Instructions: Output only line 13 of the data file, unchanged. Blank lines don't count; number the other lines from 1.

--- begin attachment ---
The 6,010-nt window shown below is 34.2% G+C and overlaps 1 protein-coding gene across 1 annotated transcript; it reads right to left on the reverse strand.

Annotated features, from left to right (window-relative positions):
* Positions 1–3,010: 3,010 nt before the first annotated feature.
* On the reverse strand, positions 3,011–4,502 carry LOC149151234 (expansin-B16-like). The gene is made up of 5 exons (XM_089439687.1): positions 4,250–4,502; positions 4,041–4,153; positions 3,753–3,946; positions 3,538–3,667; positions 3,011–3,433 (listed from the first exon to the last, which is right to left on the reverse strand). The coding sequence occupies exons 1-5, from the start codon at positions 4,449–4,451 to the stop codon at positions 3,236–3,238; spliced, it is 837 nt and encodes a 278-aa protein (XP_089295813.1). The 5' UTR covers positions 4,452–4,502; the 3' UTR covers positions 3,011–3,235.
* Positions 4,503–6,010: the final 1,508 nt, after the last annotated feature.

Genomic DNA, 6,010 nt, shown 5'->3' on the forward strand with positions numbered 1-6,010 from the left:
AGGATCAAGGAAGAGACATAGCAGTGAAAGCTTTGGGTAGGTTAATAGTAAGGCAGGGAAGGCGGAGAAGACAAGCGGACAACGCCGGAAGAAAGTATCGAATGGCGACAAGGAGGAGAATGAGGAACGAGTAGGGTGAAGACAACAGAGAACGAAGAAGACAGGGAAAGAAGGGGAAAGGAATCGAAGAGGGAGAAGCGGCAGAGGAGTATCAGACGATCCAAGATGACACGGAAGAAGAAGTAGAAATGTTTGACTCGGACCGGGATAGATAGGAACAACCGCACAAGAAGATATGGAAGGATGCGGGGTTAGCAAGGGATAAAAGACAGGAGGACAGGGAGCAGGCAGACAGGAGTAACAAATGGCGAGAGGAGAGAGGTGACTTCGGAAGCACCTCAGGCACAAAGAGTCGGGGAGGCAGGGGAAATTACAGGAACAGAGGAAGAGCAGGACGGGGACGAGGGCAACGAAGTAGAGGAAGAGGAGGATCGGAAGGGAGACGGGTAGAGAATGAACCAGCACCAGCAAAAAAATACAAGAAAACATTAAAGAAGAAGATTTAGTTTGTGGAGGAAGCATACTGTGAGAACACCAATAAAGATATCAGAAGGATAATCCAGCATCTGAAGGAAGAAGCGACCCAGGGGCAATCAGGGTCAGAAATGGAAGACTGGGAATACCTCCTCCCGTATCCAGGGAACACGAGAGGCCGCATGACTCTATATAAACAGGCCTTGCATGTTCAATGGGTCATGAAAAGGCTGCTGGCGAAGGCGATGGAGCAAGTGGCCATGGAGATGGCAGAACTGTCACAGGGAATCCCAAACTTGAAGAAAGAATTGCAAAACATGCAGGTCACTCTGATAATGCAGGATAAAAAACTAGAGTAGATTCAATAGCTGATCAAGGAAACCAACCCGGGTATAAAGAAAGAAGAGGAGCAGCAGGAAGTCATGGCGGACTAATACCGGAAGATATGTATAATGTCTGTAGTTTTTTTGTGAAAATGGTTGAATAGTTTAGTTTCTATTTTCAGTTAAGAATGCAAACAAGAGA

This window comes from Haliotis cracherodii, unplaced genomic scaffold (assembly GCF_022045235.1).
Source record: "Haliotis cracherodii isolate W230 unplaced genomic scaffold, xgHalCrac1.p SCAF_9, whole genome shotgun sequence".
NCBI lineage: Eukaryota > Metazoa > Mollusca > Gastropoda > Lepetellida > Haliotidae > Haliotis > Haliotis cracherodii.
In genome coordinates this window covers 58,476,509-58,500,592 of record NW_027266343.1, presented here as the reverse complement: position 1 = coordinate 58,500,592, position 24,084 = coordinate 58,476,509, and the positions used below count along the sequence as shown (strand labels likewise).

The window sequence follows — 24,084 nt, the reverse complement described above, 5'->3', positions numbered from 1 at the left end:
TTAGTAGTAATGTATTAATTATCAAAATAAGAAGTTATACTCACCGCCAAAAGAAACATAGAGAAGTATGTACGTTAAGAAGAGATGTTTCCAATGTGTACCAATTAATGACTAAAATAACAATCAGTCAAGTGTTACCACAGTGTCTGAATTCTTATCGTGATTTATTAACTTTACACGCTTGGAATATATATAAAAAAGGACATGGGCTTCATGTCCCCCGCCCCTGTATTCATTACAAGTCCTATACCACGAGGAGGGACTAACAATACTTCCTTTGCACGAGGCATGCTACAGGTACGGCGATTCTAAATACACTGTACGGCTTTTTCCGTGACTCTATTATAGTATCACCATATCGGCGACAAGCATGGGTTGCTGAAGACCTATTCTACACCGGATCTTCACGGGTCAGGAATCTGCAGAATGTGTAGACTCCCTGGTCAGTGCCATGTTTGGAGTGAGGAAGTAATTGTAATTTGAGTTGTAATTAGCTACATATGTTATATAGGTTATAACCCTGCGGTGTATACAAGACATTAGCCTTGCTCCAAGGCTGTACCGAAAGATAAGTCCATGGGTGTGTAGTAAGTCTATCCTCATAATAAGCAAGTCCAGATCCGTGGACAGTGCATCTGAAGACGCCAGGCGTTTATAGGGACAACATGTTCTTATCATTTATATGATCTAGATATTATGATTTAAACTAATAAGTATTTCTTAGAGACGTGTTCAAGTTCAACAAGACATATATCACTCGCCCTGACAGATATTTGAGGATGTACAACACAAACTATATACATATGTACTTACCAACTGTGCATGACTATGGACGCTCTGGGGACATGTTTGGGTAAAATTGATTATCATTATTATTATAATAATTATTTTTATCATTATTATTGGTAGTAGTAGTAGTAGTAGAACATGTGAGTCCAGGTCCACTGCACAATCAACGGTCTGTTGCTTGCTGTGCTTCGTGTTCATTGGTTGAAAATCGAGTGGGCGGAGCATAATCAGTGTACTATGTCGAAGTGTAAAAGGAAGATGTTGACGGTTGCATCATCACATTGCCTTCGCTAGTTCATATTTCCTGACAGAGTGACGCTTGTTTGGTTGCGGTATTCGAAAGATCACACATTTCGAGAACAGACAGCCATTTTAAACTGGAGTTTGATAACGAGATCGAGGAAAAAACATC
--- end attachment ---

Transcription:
TTAGTAGTAATGTATTAATTATCAAAATAAGAAGTTATACTCACCGCCAAAAGAAACATAGAGAAGTATGTACGTTAAGAAGAGATGTTTCCAATGTGTACCAATTAATGACTAAAATAACAATCAGTCAAGTGTTACCACAGTGTCTGAATTCTTATCGTGATTTATTAACTTTACACGCTTGGAATATATATAAAAAAGGACATGGGCTTCATGTCCCCCGCCCCTGTATTCATTACAAGTCCTATACCACGAGGAGGGACTAACAATACTTCCTTTGCACGAGGCATGCTACAGGTACGGCGATTCTAAATACACTGTACGGCTTTTTCCGTGACTCTATTATAGTATCACCATATCGGCGACAAGCATGGGTTGCTGAAGACCTATTCTACACCGGATCTTCACGGGTCAGGAATCTGCAGAATGTGTAGACTCCCTGGTCAGTGCCATGTTTGGAGTGAGGAAGTAATTGTAATTTGAGTTGTAATTAGCTACATATGTTATATAGGTTATAACCCTGCGGTGTATACAAGACATTAGCCTTGCTCCAAGGCTGTACCGAAAGATAAGTCCATGGGTGTGTAGTAAGTCTATCCTCATAATAAGCAAGTCCAGATCCGTGGACAGTGCATCTGAAGACGCCAGGCGTTTATAGGGACAACATGTTCTTATCATTTATATGATCTAGATATTATGATTTAAACTAATAAGTATTTCTTAGAGACGTGTTCAAGTTCAACAAGACATATATCACTCGCCCTGACAGATATTTGAGGATGTACAACACAAACTATATACATATGTACTTACCAACTGTGCATGACTATGGACGCTCTGGGGACATGTTTGGGTAAAATTGATTATCATTATTATTATAATAATTATTTTTATCATTATTATTGGTAGTAGTAGTAGTAGTAGAACATGTGAGTCCAGGTCCACTGCACAATCAACGGTCTGTTGCTTGCTGTGCTTCGTGTTCATTGGTTGAAAATCGAGTGGGCGGAGCATAATCAGTGTACTATGTCGAAGTGTAAAAGGAAGATGTTGACGGTTGCATCATCACATTGCCTTCGCTAGTTCATATTTCCTGACAGAGTGACGCTTGTTTGGTTGCGGTATTCGAAAGATCACACATTTCGAGAACAGACAGCCATTTTAAACTGGAGTTTGATAACGAGATCGAGGAAAAAACATC